In Cars, Luigi owns a tire shop, Casa Della Tires in Radiator Springs, which is famous for its “Leaning Tower of Tires.” This advertising sign is a stack of tires modeled on the Leaning Tower of Pisa. His assistant is an Italian forklift named Guido. Guido only fully understands Italian and is Luigi’s best friend. His name is a homonym for the Italian verb “I drive.” His dream is be on a pit crew for a real racing car, which Lightening McQueen helps him realize in Cars.
And further back, in the corner, were the group of green, three-eyed rubber aliens. They figure in all three Toy Story movies. They first appear in Toy Story when Buzz discovers a giant claw game in Pizza Planet. Mr. Potato Head saves them from flying out a Pizza Planet delivery truck in Toy Story 2. The aliens are eternally grateful, to Mr. Potato Head’s unending dismay. They figure in the toys’ salvation in Toy Story 3 due to their karmic relationship with “The Claw.”
Nearer the door was a life-sized Sulley and Mike from Monsters, Inc. The mild-mannered , Sulley, is the best monster in Monsteroplis at scaring kids. Monster’s Inc., the company Sulley works for, extracts energy from children’s screams. Mike is his faithful sidekick and publicity hound. The two foil an evil plot against children to “extract” their screams with a machine, as a more efficient way to power Monsteropolis. Sulley takes over Monsters, Inc. and changes the monsters’ task to make children scream with laughter and delight instead of scream with fear.
Huge murals adorn the walls of the “village square” and upstairs is a art gallery for visiting collections and art created by Pixar employees. The exhibition up during my visit was of show of Chuck Jones’ artwork.
I happened to have the privilege of interviewing Chuck before he died. I talked to him and a number of surviving members of “Termite Terrace” during a job for Warner Bros. to codify and establish style and character guides for all the classic Warner Bros cartoon characters. Over the years and through all the licensing deals, relaunches and ancillary uses of the character a wide variety of inconsistencies threatened to blur their personality and uniqueness. I helped work out what the key characteristics needed to be and how to communicate that clearly across multiple platforms and uses.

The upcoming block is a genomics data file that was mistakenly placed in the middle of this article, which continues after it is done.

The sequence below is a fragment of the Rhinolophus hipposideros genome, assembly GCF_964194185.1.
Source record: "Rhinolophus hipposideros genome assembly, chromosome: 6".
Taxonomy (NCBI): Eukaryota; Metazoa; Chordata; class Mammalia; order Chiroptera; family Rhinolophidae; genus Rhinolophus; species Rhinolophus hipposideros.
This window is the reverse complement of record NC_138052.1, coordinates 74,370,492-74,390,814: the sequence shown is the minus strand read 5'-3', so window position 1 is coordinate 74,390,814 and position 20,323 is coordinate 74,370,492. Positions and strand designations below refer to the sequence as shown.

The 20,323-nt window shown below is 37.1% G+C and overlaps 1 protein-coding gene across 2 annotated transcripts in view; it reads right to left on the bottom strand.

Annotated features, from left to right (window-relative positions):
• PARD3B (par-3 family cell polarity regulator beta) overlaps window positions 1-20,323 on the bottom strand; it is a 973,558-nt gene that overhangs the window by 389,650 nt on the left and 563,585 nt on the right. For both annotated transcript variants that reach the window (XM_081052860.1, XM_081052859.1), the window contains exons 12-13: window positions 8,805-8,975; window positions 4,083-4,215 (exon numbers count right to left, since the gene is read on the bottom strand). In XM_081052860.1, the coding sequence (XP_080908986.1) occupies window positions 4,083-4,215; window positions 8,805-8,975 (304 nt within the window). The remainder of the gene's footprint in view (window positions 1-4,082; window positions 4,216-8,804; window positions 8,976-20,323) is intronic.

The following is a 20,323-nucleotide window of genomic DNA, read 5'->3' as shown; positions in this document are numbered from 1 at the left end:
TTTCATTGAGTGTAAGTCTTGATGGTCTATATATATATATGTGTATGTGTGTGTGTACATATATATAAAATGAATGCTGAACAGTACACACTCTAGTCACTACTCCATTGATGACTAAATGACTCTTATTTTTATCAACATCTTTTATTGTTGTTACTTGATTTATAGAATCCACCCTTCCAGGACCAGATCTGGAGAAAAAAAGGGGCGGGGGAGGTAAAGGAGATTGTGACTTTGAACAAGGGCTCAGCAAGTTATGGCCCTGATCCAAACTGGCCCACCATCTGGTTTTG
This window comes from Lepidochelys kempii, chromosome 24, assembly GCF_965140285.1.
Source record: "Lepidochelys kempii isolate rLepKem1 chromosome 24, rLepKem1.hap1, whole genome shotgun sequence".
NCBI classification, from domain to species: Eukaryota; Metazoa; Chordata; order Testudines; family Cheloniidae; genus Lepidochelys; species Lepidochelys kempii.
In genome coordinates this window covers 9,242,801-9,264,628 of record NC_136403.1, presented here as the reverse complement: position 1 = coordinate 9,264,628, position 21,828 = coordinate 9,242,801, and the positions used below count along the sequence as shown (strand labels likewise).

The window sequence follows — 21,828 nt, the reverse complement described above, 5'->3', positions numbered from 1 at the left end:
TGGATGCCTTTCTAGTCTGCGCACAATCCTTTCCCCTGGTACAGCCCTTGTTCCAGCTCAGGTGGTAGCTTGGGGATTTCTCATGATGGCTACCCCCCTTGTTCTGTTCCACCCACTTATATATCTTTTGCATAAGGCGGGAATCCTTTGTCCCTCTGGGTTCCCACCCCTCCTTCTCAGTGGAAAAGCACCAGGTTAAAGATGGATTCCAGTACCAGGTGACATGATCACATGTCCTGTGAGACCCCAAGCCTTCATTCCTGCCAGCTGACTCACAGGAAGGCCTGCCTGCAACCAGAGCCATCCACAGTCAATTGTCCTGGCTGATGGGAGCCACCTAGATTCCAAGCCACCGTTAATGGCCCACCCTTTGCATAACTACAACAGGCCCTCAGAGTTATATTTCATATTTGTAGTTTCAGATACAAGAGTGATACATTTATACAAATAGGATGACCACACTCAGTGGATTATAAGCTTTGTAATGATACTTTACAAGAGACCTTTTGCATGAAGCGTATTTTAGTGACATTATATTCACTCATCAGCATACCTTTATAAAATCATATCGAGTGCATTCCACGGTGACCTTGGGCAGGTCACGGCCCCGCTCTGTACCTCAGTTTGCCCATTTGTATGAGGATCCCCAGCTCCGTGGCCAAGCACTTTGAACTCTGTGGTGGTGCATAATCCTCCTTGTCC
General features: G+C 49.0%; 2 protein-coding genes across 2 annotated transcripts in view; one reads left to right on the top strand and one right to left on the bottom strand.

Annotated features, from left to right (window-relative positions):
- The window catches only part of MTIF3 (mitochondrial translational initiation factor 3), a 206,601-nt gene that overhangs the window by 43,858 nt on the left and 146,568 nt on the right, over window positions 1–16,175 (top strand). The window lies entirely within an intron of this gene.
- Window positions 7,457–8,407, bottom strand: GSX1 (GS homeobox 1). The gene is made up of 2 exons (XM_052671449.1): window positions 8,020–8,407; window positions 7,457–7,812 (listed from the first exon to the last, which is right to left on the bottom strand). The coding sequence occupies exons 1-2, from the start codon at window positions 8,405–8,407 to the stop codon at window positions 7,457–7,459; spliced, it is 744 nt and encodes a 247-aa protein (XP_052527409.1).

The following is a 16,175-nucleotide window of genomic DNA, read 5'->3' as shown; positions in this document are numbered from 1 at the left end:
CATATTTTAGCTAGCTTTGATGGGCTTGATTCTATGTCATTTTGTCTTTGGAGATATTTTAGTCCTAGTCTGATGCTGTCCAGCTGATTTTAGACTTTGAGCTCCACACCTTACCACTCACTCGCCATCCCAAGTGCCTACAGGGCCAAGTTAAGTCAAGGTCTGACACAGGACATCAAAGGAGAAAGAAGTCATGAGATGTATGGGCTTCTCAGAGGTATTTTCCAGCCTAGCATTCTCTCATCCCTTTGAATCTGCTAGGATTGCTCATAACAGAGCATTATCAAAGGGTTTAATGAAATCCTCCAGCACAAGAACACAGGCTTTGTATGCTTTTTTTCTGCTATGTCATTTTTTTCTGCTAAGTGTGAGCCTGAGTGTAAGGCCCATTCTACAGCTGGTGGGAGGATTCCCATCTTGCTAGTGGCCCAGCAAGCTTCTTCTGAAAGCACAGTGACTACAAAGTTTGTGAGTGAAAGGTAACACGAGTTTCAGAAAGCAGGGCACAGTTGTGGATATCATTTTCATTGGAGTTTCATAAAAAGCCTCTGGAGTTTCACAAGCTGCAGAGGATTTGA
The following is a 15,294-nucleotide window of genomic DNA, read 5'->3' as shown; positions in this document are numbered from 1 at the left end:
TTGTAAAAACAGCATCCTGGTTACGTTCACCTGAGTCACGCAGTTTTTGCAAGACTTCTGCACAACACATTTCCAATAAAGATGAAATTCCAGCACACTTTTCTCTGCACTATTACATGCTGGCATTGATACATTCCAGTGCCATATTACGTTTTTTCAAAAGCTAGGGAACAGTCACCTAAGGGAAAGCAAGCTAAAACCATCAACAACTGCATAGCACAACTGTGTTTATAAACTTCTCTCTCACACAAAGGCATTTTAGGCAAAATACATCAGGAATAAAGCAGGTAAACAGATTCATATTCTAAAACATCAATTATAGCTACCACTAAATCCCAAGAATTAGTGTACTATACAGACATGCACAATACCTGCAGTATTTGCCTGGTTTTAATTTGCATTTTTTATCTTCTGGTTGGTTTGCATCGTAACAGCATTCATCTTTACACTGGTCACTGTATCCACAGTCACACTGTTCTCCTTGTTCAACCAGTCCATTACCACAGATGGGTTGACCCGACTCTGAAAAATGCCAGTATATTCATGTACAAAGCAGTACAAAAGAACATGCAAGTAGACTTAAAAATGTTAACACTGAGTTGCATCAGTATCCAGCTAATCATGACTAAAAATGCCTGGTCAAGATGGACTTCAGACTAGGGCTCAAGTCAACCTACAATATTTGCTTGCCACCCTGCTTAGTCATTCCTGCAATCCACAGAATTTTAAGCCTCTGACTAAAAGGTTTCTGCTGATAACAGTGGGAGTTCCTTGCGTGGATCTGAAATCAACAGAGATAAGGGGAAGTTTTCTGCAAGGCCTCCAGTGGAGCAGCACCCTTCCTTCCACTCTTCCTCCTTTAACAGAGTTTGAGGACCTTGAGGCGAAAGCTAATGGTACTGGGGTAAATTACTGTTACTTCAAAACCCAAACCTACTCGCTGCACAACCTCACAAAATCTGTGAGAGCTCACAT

In the upper gallery, there was also a huge exhibition of Toy Story 3 artwork, models, story boards and boards that help create mood and tone solely through shape and color. The exhibition will be traveling to several places to showcase the work in this wonderful film. The attention to detail is amazing.
For example, I never realized that in Toy Story 3 blue is a “safe” color indicating security or possible salvation. I am taking another look at the movie to see all the ways in which the color blue is used in that way.
Adrienne said that EVERYTHING used in the visuals, the music, the modeling is designed to support the story and clarify the characters. If something doesn’t do that it is dumped– no matter how clever or inventive or interesting it is. That’s a great note to end on. Everything in a script you write should be subject to that same rigor.